The 1980s were a tense time in the United Kingdom. There was the bombing campaign by the Provisional IRA that almost succeeded in assassinating Margaret Thatcher, the prime minister who brought neoliberalism to the shores of Great Britain. There are two other things from that period that linger in the memory: the miners’ strikes and the burgeoning gay rights movement.
Those last two are more connected than you might think. To make a long story short, one of the reasons that the gay rights movement in the country got as big as it did was due to a campaign by London-based gay and lesbian activists to support the miners, who were being targeted by the Thatcher government. This became Lesbians and Gays Support the Miners, which raised money for those on strike. The National Union of Mineworkers reciprocated by using its clout in the Labour Party to bring about support for gay rights.
This struggle is dramatized in the 2014 film Pride, directed by Matthew Warchus. It’s a film that starts among the gay community of London, revolving around a number of activists who take the bold move of finding solidarity with those who are unlike them. One of its central characters is Mark Ashton (played by Ben Schnetzer), the firebrand of our set of characters who brings with him a fuming rage against societal injustice. He is the sort of activist that brings about real change, one who is willing to get his hands dirty and speak truth to power.
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George W. Bush once told John Kerry, “You forgot Poland!” when the Democrat listed the few countries that supported the 2003 invasion of Iraq.
We history buffs can use a similar reminder that Poland is, in fact, not lost. World War II in Europe began when German tanks stormed across Poland’s border after a flagrant false-flag at Gleiwitz (or Gliwice). The Red Army came not long afterward. Auschwitz, the most infamous of the Nazi death factories, is remembered by many, but we sometimes forget it was built in the Polish town of Oświęcim.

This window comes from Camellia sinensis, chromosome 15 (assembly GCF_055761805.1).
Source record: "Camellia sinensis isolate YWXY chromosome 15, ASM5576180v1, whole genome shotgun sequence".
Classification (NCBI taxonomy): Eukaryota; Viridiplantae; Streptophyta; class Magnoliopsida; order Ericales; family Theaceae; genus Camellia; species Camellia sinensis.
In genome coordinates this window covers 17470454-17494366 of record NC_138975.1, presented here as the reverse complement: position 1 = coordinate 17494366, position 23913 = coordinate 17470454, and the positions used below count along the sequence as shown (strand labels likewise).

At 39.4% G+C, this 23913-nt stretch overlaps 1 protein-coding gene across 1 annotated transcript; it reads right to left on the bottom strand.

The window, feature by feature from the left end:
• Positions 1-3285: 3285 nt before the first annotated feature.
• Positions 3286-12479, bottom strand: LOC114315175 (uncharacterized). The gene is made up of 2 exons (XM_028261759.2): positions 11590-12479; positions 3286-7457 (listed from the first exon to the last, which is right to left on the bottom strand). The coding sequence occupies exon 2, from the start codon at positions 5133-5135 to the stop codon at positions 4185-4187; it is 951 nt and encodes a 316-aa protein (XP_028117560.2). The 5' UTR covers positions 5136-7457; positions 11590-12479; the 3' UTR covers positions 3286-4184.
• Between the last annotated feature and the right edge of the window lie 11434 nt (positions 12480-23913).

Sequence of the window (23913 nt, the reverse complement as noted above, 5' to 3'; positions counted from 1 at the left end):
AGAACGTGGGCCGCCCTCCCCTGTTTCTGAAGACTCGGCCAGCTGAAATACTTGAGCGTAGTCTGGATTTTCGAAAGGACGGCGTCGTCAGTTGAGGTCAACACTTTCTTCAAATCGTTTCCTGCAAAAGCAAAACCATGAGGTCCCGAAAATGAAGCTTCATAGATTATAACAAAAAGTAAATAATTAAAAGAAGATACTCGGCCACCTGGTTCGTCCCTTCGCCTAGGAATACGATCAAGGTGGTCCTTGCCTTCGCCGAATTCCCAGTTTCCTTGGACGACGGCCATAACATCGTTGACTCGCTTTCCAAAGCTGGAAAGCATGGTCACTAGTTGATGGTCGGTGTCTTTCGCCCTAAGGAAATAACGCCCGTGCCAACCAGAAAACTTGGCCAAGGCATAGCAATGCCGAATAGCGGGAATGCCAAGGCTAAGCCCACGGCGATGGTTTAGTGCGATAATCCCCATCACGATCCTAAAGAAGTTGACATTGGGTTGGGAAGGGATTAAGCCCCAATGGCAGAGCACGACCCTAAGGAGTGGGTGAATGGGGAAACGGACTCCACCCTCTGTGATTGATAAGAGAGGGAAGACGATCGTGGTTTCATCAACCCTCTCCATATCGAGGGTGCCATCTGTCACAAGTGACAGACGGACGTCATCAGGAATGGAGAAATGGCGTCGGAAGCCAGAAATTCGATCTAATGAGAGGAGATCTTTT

When the Poles feature in (alternate) history, they are often reduced to victims of German and Soviet armies. This does them a disservice: the Polish fought, and fought hard. There was the Warsaw Uprising and the Polish forces under Władysław Anders that fought in Italy.
The movie Hurricane, released as Mission of Honor in the United States, is about some of those Polish warriors, specifically those who served as foreign pilots in the Battle of Britain. These were men who had escaped Poland, often served in the French Army of the Air, and then made their way to the UK after the Fall of France. At a time when Poland as a country could not do much, her sons were doing everything they could to defeat her enemies abroad.
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Cold War Germany is often reduced to the playground of the colossi of the postwar order jostling above the abyss that was nuclear annihilation. As the old joke goes, “a tactical nuke is one that goes off in Germany.” In many ways, the two German states were the foremost pawns in a great geopolitical game, but just as much they were their own countries, contemporary incarnations of a culture that can be traced back to the Germanic tribes of Roman times. They had their own business during the Cold War, and some of it was violent.
West Germany in the 1960s and 70s was subjected to much of the same social unrest that happened in other Western countries during those years. This was over Vietnam in the United States and Algeria in France. The period was a violent one. There were bombings by left-wing radicals in both countries.
In West Germany, that violence took the form of the Red Army Faction, also known as the Baader-Meinhof Gang (or Group), named for their leaders Andreas Baader and Ulrike Meinhof. They caused great chaos in the West Germany of the Cold War. Their actions are dramatized in the 2008 film Der Baader Meinhof Komplex.
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Sometimes, you watch or read something that seems to be the apotheosis of a movement or genre. In my case, that movement is steampunk and that something is Steamboy, the 2004 animated film directed by Katsuhiro Otomo (of Akira fame). Take any screenshot of this film and it oozes steampunk. It feels, in its own strange way, almost pure steampunk, if there is such a thing.
Despite being a Japanese production, the film is set in Britain, the country that, more than any other, is the lynchpin of the steampunk genre. The smoke-filled skylines and dirty cities come straight out of a Dickens novel.
Steampunk exists to reimagine the Industrial Revolution, and that is what Otomo does. Specifically, the plot takes place in Manchester, that great city of textile work that was one dubbed “Cottonopolis”, and one of the birthplaces of modern industrial society. It is only fitting that such a quintessential steampunk story should take place in such a quintessential location.